[talk] Embargo/Foundation questions, Intel CPU/speculation bugs
Isaac (.ike) Levy
ike at blackskyresearch.net
Sun Jun 17 15:59:01 EDT 2018
I'm sure folks have been tuned in to the fragmented security news of the week: Intel and more speculative execution security flaws. (If not, check the URL footnotes below).
With that, questions for list, genuinely looking for some logical answers in favor of the NDA/embargo on critical fixes we've seen in recent months:
- What do folks think about these Intel NDA-covered embargo, (or any vendor for that matter)?
The embargoed information really doesn't seem to be doing us all any good at all here as users.
I'd really love to hear any constructive reasons why the NDA's are necessary or good for any project developement?! How does this help the world?
- Specific to FreeBSD, and the Foundation: I've been a huge fan of the FreeBSD foundation since it's inception. To separate assets from the FreeBSD codebase was certainly born in the SCO era, with the the USL vs. BSDi era in mind, etc... this part of the mission of the Foundation has always made a lot of sense to me- separating legal assets from the codebase for the longevity of the codebase itself. The Foundation has done some excellent work, from handling donations, coordinating conference attendance, project grants, developer hardware and donations- and of course supporting the amazing RELENG work as a J.O.B. job for Glen Barber (et. al.). This has produced amazing things for FreeBSD.
Yet, what are the *boundaries* of the mission of the FreeBSD foundation?
Does the foundation even facilitate vendor relationships and shepherd NDA's for developers, or am I just totally mistaken here?
I mean, a while back they were becomming involved with humanitarian projects- wonderful stuff, but not what I donate to the FreeBSD Foundation for- and certainly quite a deviation from strategically shepherding the legalities of NDA's with Intel.
These days, I see a lot of great press stuff on the Foundation site, but I don't see any clear "here is why we help sign NDA's with Intel." I can't even find mention of "NDA" on the Foundation site.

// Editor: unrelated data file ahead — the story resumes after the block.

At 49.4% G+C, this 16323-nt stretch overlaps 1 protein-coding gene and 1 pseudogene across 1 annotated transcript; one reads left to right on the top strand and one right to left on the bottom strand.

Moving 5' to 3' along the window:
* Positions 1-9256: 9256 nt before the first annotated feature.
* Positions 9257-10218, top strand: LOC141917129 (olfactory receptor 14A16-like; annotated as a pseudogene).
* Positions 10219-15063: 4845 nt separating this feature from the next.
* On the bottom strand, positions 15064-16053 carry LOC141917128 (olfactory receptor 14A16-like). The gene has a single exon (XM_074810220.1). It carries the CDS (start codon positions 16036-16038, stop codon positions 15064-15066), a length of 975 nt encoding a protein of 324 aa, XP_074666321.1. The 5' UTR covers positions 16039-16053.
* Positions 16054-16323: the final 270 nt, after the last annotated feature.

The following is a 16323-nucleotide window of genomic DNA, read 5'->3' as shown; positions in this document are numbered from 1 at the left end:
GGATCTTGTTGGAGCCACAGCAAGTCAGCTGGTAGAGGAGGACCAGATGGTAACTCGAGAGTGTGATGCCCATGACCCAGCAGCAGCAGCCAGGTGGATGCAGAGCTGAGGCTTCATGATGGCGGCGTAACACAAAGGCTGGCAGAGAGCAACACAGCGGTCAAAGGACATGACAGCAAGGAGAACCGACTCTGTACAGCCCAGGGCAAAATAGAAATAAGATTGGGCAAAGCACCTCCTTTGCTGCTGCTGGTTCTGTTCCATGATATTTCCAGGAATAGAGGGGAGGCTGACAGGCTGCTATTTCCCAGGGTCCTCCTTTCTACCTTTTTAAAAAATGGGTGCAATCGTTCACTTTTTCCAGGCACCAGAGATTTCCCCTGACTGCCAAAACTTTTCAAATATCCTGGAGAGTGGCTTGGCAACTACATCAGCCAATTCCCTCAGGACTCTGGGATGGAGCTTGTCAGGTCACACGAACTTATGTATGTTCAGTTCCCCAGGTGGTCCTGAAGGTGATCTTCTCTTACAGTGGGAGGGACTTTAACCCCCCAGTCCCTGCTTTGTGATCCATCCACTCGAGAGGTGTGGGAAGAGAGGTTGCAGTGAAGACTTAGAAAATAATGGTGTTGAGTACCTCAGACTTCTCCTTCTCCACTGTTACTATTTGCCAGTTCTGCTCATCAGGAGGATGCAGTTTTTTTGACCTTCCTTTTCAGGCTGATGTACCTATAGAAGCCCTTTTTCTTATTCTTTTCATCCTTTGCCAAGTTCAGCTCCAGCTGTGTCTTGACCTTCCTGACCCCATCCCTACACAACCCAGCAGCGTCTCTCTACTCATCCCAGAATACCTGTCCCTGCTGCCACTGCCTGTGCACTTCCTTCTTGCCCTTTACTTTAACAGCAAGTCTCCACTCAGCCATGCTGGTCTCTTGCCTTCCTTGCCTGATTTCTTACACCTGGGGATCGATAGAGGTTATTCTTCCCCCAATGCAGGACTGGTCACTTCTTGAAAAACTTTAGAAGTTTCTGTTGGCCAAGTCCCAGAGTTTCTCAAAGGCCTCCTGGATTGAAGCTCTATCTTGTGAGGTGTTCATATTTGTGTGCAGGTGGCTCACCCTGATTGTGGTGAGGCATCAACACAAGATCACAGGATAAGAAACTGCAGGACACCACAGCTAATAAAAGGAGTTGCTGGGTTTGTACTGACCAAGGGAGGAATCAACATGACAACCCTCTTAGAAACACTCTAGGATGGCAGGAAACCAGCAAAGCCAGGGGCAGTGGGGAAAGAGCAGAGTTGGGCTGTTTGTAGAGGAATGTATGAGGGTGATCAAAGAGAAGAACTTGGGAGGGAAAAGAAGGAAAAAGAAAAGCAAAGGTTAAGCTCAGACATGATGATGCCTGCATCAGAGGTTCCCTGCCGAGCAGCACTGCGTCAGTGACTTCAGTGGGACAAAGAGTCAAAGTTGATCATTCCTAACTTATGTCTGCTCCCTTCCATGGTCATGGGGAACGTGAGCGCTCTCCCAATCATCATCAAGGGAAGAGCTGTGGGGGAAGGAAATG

Assuming FreeBSD devlopers/Foundation does have NDA with Intel (others) for chip documentation, as well as security vulnearabilities:
For Meltdown/Spectre, well, I don't know if if NDA's were in place at the time- but if it was, it didn't seem to help FreeBSD get any mitigations out- (even for several weeks past public disclosure).
Frankly, if the FreeBSD Foundation appears to have handled taking on the burden of NDA's which enforce embargos on critical security fixes to the FreeBSD codebase, why would various fixes be prevented from being applied to the codebase by developers not under NDA, (and not in the know)? Excepting that this activity could naturally lead Intel legal or others to believe that NDA holders are leaking info, is there anything which actually prevents fixes from going into the FreeBSD codebase from non-NDA committers?
Last question- stance on Intel::
Aside from the fact that I'm typing this on an Intel CPU, and this message has proably only touched Intel CPU's on it's way to your eye-balls reading it, why are we treating Intel so special not to hold them accountable or even to ask them to provide user manuals and documentation for the CPU's we buy from them, particularly in the case of security problems with undocumented features?
BSDCan last week: "Speculating on Speculation", Theo DeRadt
Disregard the drama, (relevant folks apologized already), focus on the meat of it all.
Also of interest to me as a user, defining various CPU features as "Chicken Bits", great vocabulary IMHO.
Colin Percival Tweeting about it, (post-embargo), "lazy FPU context switching":
As always, Colin's work is awesome here
Fun from the holiday season 2017, (and actually many months leading up to it), we all knew Spectre/Meltdown:
My thoughts from then, haven't changed now:
(Audio from an OWASP conference call where Intel and VMWare reps chickened out no-show):
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